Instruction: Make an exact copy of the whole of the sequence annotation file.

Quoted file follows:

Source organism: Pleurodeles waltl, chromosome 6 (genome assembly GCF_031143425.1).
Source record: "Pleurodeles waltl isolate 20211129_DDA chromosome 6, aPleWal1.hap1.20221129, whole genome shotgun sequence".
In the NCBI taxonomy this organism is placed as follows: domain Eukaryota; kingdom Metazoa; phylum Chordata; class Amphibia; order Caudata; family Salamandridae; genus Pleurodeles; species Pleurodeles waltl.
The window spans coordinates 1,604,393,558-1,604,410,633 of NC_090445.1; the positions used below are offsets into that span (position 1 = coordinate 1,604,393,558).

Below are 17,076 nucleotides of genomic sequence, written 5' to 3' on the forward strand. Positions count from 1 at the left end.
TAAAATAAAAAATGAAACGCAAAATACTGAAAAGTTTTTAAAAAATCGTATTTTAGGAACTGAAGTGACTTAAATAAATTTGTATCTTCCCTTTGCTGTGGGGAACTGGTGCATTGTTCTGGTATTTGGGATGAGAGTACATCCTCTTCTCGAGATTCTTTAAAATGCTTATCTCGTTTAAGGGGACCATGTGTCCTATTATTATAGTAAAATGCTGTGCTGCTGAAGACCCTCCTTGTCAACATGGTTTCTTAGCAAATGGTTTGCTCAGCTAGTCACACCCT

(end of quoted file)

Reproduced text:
Source organism: Pleurodeles waltl, chromosome 6 (genome assembly GCF_031143425.1).
Source record: "Pleurodeles waltl isolate 20211129_DDA chromosome 6, aPleWal1.hap1.20221129, whole genome shotgun sequence".
In the NCBI taxonomy this organism is placed as follows: domain Eukaryota; kingdom Metazoa; phylum Chordata; class Amphibia; order Caudata; family Salamandridae; genus Pleurodeles; species Pleurodeles waltl.
The window spans coordinates 1,604,393,558-1,604,410,633 of NC_090445.1; the positions used below are offsets into that span (position 1 = coordinate 1,604,393,558).

Below are 17,076 nucleotides of genomic sequence, written 5' to 3' on the forward strand. Positions count from 1 at the left end.
TAAAATAAAAAATGAAACGCAAAATACTGAAAAGTTTTTAAAAAATCGTATTTTAGGAACTGAAGTGACTTAAATAAATTTGTATCTTCCCTTTGCTGTGGGGAACTGGTGCATTGTTCTGGTATTTGGGATGAGAGTACATCCTCTTCTCGAGATTCTTTAAAATGCTTATCTCGTTTAAGGGGACCATGTGTCCTATTATTATAGTAAAATGCTGTGCTGCTGAAGACCCTCCTTGTCAACATGGTTTCTTAGCAAATGGTTTGCTCAGCTAGTCACACCCT